It always starts the same way.
It's Christmas time. My younger sister, Sarah and I are outside making a snowman in the dark, amidst the snow falling. It's quiet on our street, the only thing we can hear is the occasional car passing by, and our neighbor's Christmas party next door. The cold is biting at our fingers, but we don't mind.
We are enjoying the serenity of this moment. After the last few weeks, in which our parents were constantly fighting, the peacefulness is relaxing. I glance over at Sarah, and can see under her scarf, she is smiling and enjoying this too.
We finish making the snowman, placing his head on his body and clothing him with one of dad's scarves. Dad is hardly ever around, and probably wouldn't mind, I reassure Sarah.
Dad, I reflect, has been so cold and distant recently. What happened to the kind man who used to take Sarah and I to get ice-cream after school? And what happened to those nights where mom, dad, Sarah and I would stay up in the tree-house all night telling ghost stories? Everything had been so different since dad lost his job. Now most nights, he wouldn't come home. If he did, he would yell and terrorize my mother, Sarah and I, until he would pass out in a drunken stupor. Sometimes during these nights, I sneak by my parents room and I can hear the gut-wrenching sound of my mother's sobs.
Sarah, I tell my sister. Things will get better between mom and dad, I promise. Remember, whatever dad says and does, mom and I love you very much.
Sarah and I hug for what seems like an eternity. Holding my younger sister in my arms, I forget about all of the problems around me. Instead, I am so moved by her unconditional love, that I begin to cry.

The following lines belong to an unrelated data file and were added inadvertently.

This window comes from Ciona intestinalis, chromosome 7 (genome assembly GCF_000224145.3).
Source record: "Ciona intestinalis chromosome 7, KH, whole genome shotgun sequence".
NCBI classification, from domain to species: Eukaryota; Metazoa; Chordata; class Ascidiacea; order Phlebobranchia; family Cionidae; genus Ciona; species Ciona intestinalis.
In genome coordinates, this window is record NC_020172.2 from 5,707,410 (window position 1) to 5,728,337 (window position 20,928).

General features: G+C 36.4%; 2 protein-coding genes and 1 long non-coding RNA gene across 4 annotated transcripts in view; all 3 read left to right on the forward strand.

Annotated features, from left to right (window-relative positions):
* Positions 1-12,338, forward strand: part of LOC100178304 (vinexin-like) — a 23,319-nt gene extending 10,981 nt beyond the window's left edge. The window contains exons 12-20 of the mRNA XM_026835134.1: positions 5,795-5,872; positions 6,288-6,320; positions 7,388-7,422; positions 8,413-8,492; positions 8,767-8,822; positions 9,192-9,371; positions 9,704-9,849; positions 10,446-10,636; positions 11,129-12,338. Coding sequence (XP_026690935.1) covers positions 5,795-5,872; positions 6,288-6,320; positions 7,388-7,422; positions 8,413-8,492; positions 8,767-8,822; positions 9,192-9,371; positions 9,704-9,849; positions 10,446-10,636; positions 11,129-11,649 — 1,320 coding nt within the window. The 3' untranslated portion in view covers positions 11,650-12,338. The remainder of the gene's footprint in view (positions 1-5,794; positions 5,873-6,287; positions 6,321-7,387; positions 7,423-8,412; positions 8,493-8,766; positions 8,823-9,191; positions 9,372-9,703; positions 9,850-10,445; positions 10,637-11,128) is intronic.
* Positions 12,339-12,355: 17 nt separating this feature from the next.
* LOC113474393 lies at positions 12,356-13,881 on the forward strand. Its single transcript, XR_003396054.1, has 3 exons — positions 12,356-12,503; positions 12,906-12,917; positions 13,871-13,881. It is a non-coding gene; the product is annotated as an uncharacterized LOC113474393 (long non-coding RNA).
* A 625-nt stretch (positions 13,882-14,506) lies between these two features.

The sound of my mother's voice across our garden breaks the moment.
Kate, Sarah come inside please!, my mother calls.
Composing myself, Sarah and I hurry indoors. Once upon a time, our house used to be warm, comfortable and inviting, but now is barren, empty and cold.
Despite our circumstances, our mother has set up a small Christmas tree in our living room by our fireplace, and has prepared a small meal for our Christmas dinner. It isn't much, the tree has lost most of its limbs already and the meal looks like it could be bread and cheese, but I don't care and neither does Sarah. Her eyes dart to the few packages beneath the tree, things my mother has already told me, will be gifts she could find at the discount store.
We grab a plate to eat, and sit by the fire in our fireplace to stay warm. My mother, Sarah and I are laughing, having fun opening Christmas presents, telling stories. In this moment, I've never felt closer to both of them.
The sound of the front door crashing to the floor with a bang surprises my mother, Sarah and I. Sarah screams as my mother rushes to investigate. I grab Sarah, but I am frozen with fear as I hear my dad yell and hit my mother. He is drunkenly cursing her, while punching her.
The last words I hear from my mother, before she is unresponsive, are, RUN SARAH! RUN KATE! RUN!